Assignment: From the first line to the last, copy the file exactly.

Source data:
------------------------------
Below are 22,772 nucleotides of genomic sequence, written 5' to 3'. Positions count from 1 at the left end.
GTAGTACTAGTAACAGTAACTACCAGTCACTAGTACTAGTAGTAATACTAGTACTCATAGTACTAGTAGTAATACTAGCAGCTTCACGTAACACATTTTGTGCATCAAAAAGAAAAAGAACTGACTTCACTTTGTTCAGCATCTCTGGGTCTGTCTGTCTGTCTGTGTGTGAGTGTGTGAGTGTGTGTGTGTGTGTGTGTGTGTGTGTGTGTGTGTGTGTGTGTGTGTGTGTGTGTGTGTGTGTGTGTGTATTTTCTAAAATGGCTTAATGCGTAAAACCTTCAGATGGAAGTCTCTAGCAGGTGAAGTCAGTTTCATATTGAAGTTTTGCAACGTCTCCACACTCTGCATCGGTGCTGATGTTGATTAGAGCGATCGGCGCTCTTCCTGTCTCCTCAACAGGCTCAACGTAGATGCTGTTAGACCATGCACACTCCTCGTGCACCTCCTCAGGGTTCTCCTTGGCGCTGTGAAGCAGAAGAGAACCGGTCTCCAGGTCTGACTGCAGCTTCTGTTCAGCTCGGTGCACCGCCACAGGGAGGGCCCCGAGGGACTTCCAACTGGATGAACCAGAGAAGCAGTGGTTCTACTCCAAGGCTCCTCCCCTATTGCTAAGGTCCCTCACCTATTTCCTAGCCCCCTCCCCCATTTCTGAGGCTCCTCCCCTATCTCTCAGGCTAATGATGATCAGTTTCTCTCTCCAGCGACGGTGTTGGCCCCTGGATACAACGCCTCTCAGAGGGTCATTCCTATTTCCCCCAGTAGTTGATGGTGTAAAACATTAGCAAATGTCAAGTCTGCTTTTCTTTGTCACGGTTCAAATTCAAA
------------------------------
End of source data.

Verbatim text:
Below are 22,772 nucleotides of genomic sequence, written 5' to 3'. Positions count from 1 at the left end.
GTAGTACTAGTAACAGTAACTACCAGTCACTAGTACTAGTAGTAATACTAGTACTCATAGTACTAGTAGTAATACTAGCAGCTTCACGTAACACATTTTGTGCATCAAAAAGAAAAAGAACTGACTTCACTTTGTTCAGCATCTCTGGGTCTGTCTGTCTGTCTGTGTGTGAGTGTGTGAGTGTGTGTGTGTGTGTGTGTGTGTGTGTGTGTGTGTGTGTGTGTGTGTGTGTGTGTGTGTGTGTGTGTGTATTTTCTAAAATGGCTTAATGCGTAAAACCTTCAGATGGAAGTCTCTAGCAGGTGAAGTCAGTTTCATATTGAAGTTTTGCAACGTCTCCACACTCTGCATCGGTGCTGATGTTGATTAGAGCGATCGGCGCTCTTCCTGTCTCCTCAACAGGCTCAACGTAGATGCTGTTAGACCATGCACACTCCTCGTGCACCTCCTCAGGGTTCTCCTTGGCGCTGTGAAGCAGAAGAGAACCGGTCTCCAGGTCTGACTGCAGCTTCTGTTCAGCTCGGTGCACCGCCACAGGGAGGGCCCCGAGGGACTTCCAACTGGATGAACCAGAGAAGCAGTGGTTCTACTCCAAGGCTCCTCCCCTATTGCTAAGGTCCCTCACCTATTTCCTAGCCCCCTCCCCCATTTCTGAGGCTCCTCCCCTATCTCTCAGGCTAATGATGATCAGTTTCTCTCTCCAGCGACGGTGTTGGCCCCTGGATACAACGCCTCTCAGAGGGTCATTCCTATTTCCCCCAGTAGTTGATGGTGTAAAACATTAGCAAATGTCAAGTCTGCTTTTCTTTGTCACGGTTCAAATTCAAA